German and US nuclear safety specialists say that solid-fuel, high-temperature pebble-bed reactor may need additional features and an extended start-up phase.
Pebble-bed reactors use a very different reactor core configuration from conventional pressurised water reactors. Instead of the fuel being packed into rods that are arranged in an array and surrounded by a liquid coolant, the fuel – which contains uranium enriched to lower degree than conventional nuclear fuel – is packed into spherical particles surrounded by layers of ceramic, and the coolant is helium under moderate pressure (around 30 atm). Originally developed in Germany in the 1960s to breed uranium from thorium fuel, they operate at a much higher temperature than PWRs – over 900°C at the reactor outlet compared with around 300°C for a PWR – and are often believed to be fundamentally safer than PWRs because they are immune to meltdown even in the event of total coolant loss.
A new commercial-scale pebble bed reactor called HTR-PM, with a thermal capacity of 200MW, is set to come online in China at the Shidao Bay Nuclear Power Plant (on the east coast of the body of water that separates China from the Korean peninsula) later this year. It is believed to be the first “Generation IV” reactor to enter service.
In a paper in the journal Joule, German chemist and reactor safety expert Rainer Moormann, a critic of pebble bed reactors since the early 2000s, urges caution over the operation of HTR-PM. Writing with Scott Kemp and Ju Li of MIT, Moorman said: “There is no reason for any kind of panic, but nuclear technology has risk in any case. A realistic understanding of those risks is essential, especially for operators, and so we urge caution and a spirit of scientific inquiry in the operation of HTR-PM.”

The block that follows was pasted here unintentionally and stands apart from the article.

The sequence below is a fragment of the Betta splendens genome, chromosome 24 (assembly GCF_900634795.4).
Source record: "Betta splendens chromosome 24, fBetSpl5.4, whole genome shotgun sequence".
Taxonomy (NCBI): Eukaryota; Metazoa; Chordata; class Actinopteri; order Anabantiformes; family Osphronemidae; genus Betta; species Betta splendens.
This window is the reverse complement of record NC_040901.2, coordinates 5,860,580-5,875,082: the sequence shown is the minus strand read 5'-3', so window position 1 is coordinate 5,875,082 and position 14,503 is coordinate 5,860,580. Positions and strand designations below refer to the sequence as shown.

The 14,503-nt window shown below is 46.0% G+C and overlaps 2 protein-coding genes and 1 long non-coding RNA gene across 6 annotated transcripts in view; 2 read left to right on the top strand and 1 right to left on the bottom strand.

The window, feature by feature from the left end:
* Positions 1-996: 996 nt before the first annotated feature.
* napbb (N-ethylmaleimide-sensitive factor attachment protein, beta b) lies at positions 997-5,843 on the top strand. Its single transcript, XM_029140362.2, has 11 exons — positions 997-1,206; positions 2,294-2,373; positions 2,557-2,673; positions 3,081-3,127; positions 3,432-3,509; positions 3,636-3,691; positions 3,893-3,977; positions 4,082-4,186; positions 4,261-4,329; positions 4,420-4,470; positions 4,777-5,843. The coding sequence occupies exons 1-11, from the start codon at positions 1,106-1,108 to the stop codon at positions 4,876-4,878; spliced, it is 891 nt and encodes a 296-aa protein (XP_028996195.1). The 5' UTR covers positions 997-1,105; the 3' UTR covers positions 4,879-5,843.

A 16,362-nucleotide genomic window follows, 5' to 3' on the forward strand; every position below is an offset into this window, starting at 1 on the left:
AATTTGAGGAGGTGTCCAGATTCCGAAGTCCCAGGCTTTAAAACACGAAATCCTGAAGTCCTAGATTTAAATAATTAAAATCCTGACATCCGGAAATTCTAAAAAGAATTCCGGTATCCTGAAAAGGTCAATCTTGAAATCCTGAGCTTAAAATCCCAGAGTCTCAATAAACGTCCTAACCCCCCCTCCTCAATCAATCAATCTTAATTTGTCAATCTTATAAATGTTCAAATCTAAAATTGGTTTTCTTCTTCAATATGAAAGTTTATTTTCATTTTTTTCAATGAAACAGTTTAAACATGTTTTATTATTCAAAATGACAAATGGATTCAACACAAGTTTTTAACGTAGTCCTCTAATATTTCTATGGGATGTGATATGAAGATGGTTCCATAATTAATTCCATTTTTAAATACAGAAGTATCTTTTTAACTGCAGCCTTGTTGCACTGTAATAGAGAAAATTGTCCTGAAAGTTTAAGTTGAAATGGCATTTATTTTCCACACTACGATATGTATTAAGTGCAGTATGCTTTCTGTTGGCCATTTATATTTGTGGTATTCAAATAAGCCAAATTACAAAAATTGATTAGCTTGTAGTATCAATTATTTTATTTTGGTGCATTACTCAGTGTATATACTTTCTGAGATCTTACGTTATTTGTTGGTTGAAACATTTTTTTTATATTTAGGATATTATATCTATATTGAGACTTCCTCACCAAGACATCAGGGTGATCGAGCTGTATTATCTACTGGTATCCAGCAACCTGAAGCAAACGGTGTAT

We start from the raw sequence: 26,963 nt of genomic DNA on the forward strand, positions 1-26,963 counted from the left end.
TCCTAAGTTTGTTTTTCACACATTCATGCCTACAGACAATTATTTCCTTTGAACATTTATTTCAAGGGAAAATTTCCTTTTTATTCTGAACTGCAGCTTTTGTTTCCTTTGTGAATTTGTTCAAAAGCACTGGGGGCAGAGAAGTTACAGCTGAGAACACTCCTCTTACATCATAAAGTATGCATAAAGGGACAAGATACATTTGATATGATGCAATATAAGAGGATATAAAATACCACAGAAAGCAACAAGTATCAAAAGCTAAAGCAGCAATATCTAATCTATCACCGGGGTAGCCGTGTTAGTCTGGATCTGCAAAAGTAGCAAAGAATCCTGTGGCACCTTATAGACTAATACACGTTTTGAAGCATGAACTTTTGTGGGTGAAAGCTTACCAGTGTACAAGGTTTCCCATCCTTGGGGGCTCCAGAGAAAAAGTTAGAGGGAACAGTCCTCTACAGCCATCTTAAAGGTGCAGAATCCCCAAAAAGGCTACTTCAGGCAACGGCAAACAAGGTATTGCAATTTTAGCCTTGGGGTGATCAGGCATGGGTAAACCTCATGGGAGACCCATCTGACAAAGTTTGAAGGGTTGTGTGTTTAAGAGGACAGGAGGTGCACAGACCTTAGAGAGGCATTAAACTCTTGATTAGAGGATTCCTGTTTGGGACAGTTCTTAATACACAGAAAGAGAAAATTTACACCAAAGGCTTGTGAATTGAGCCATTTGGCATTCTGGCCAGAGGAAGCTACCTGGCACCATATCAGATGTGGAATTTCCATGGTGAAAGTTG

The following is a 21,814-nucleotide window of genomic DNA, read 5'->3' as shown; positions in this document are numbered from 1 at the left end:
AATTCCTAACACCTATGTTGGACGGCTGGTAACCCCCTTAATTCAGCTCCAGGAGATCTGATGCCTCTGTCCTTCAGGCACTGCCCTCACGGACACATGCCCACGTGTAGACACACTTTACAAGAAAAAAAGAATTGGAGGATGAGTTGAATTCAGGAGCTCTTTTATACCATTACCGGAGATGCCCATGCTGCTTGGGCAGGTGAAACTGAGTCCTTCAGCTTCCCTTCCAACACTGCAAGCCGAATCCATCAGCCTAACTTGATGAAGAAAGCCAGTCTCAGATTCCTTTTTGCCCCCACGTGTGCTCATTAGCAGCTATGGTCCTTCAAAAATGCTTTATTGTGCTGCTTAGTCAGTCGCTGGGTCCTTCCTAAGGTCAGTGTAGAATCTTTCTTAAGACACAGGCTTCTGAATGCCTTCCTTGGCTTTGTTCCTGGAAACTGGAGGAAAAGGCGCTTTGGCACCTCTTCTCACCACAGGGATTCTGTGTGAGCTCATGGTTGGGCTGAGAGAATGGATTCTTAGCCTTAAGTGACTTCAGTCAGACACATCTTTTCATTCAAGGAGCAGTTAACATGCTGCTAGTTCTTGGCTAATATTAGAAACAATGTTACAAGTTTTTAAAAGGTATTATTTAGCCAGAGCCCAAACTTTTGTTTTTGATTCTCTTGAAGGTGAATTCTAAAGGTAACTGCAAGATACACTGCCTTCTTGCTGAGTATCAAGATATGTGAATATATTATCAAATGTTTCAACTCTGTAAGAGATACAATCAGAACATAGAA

Moormann, Kemp and Li’s main concern is that because pebble bed reactors are regarded as intrinsically safe, HTR-PM has been built without a high-pressure, leak-tight containment structure to serve asbackup in case of accidental release of radioactive material, and it also does not have a redundant active cooling system.
“The absence of core meltdown accidents does not mean that a dangerous event is not possible,” said Moormann. One issue that has arisen with prototype pebble bed reactors is that localised hotspots can form in the core and unexpectedly high levels of radioactive dust have formed. Moormann also believes that such reactors produce a higher volume of radioactive waste than conventional reactors, although proponents of the design argue that the waste remains locked within the layers of ceramic and graphite that form the fuel pebbles.
To reduce risk, the paper’s authors advise that precautionary steps should be taken. These should include continuous monitoring, the insulation of containment and cooling systems, and an extended start-up phase to allow the reactor to be observed and monitored as it comes up to operational temperature. They also advise against the current plan of storing fuel waste in above-ground canisters.
“There was already some controversy about pebble-bed HTGRs, but my impression was that many problems of them were not sufficiently published and thus not known to some of my colleagues,” said Moormann. “I hope that the pros and cons will be broadly discussed.”